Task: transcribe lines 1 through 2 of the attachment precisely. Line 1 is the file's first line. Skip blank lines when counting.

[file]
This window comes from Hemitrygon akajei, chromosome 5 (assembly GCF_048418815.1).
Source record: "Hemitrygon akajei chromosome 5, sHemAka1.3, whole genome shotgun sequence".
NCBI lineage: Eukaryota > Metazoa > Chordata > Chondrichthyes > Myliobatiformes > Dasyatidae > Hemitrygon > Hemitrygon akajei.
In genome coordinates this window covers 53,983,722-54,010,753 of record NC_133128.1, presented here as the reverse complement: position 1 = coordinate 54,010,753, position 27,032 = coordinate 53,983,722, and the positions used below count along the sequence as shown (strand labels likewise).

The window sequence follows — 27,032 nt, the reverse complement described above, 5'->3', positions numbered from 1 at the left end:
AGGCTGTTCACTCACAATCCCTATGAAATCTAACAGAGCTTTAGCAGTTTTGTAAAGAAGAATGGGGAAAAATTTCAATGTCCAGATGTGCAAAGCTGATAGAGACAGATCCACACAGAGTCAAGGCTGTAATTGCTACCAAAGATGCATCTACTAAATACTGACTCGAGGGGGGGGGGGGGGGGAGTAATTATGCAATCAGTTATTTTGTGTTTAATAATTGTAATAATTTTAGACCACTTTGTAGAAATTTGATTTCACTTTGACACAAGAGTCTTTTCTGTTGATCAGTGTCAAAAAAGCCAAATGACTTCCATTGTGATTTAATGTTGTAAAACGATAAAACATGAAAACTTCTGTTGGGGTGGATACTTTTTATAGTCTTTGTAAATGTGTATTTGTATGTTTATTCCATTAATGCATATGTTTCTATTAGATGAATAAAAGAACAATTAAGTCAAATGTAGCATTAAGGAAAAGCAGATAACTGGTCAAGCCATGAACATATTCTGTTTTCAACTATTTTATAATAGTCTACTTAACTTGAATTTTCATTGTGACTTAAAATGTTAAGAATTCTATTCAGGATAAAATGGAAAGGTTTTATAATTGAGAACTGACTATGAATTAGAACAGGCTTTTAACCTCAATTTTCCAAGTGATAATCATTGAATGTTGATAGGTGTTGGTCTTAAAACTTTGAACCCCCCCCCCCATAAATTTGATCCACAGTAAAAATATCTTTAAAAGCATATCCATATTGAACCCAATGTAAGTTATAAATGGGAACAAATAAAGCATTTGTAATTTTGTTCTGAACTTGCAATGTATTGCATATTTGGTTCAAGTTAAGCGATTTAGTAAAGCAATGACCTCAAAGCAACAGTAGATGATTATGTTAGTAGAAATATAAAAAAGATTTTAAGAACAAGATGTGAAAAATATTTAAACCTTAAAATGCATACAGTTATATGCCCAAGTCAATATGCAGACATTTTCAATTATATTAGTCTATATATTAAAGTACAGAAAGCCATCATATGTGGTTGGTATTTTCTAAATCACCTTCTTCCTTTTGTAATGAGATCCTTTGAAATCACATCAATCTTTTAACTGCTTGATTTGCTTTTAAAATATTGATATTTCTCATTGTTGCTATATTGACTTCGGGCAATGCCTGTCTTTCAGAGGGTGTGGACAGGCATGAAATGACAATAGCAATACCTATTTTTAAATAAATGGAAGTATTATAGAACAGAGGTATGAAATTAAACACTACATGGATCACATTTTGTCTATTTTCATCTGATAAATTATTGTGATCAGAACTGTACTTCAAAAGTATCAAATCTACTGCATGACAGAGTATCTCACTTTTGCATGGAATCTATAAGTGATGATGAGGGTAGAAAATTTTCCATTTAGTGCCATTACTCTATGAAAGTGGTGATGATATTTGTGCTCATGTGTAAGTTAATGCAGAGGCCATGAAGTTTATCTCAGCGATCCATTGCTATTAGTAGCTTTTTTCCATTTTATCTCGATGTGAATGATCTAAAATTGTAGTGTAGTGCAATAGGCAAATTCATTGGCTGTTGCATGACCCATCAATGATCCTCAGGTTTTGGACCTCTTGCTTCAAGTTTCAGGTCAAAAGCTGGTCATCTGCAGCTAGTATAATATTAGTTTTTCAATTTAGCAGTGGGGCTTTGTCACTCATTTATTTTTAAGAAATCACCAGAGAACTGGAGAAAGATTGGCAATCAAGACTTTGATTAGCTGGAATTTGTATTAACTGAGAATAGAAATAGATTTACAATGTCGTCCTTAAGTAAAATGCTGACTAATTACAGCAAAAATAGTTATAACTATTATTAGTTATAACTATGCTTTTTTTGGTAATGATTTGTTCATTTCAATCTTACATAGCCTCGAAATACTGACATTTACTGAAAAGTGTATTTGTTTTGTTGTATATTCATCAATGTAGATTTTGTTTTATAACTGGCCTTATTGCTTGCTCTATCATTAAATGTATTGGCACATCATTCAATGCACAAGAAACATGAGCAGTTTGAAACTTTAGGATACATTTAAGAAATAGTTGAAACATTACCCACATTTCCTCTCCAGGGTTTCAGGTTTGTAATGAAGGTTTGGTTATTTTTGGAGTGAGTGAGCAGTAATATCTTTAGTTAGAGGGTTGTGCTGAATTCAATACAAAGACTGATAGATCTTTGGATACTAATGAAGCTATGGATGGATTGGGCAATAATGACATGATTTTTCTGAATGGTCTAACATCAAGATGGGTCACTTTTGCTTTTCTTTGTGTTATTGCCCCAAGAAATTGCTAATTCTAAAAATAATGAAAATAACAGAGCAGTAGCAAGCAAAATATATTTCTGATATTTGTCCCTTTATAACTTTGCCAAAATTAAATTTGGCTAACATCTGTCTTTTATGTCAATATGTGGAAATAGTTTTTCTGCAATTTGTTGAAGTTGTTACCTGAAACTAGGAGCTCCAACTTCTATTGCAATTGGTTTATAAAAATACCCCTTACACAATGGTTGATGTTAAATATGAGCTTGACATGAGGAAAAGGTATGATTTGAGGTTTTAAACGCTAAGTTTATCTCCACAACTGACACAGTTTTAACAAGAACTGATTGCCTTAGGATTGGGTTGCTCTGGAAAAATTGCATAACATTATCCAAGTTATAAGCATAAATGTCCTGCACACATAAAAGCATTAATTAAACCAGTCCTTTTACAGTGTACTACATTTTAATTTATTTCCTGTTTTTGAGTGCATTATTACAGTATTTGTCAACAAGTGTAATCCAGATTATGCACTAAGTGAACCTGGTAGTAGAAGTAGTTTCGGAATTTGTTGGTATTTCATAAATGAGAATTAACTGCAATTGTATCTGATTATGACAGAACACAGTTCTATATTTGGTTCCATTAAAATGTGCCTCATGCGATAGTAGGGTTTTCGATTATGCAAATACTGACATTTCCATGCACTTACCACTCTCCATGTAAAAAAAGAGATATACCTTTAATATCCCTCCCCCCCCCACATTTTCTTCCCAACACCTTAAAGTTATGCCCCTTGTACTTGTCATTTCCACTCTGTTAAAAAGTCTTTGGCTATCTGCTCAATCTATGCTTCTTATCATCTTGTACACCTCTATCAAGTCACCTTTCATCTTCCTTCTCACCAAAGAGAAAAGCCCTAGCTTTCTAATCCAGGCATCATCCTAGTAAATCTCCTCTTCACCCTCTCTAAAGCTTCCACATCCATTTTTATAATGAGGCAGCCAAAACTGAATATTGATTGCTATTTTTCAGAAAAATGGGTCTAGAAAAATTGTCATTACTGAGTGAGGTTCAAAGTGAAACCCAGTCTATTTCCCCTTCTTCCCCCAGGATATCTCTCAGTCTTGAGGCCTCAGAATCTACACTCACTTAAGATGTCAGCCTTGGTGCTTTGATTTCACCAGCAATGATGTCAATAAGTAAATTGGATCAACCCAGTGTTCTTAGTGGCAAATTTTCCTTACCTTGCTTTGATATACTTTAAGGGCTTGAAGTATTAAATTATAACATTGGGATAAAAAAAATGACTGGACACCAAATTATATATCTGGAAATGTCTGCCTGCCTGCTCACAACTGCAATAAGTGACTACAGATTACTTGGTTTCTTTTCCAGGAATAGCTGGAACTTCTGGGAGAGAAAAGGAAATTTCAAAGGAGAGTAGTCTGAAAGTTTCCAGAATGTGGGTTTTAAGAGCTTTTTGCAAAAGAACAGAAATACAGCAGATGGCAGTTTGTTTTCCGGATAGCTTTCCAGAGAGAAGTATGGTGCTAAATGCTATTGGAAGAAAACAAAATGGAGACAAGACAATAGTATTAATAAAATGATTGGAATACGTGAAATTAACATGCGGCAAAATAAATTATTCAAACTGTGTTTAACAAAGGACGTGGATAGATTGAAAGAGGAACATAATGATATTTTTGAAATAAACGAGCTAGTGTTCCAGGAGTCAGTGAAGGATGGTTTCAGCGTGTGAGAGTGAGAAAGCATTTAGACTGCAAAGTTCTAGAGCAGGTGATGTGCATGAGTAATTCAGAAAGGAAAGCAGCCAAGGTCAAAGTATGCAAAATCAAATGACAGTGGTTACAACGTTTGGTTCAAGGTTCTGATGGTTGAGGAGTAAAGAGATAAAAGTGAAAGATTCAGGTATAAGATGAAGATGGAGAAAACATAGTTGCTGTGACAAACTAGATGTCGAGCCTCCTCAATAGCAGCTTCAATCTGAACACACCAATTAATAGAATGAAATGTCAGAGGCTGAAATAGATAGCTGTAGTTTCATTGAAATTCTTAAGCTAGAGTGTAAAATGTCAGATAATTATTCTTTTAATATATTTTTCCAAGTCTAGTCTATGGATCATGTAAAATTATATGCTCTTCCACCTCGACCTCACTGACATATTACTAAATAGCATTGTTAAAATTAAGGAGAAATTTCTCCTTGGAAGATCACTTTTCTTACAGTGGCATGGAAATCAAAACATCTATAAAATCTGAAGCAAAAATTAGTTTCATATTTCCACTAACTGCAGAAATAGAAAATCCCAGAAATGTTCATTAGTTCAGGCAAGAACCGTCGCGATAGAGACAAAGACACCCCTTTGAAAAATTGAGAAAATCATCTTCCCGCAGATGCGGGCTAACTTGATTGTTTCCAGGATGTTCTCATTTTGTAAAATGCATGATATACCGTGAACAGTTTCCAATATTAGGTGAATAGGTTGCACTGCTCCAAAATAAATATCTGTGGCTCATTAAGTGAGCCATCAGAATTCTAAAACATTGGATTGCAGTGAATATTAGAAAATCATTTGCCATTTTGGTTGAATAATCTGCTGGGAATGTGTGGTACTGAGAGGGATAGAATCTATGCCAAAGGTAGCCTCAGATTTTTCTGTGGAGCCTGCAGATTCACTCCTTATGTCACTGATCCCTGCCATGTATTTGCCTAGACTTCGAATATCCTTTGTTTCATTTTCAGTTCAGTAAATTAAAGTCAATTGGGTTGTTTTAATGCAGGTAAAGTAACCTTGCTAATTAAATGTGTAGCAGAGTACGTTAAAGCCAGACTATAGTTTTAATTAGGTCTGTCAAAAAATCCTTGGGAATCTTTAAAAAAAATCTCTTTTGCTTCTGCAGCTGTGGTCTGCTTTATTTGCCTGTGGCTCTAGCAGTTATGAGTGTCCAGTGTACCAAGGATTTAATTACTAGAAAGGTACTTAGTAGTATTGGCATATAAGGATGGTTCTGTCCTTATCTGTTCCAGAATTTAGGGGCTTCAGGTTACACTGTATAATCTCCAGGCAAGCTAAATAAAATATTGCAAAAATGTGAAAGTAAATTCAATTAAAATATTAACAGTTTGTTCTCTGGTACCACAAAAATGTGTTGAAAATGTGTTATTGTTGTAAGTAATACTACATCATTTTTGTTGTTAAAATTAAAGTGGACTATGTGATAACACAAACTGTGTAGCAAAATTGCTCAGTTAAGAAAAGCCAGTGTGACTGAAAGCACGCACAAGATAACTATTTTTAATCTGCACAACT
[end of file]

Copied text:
This window comes from Hemitrygon akajei, chromosome 5 (assembly GCF_048418815.1).
Source record: "Hemitrygon akajei chromosome 5, sHemAka1.3, whole genome shotgun sequence".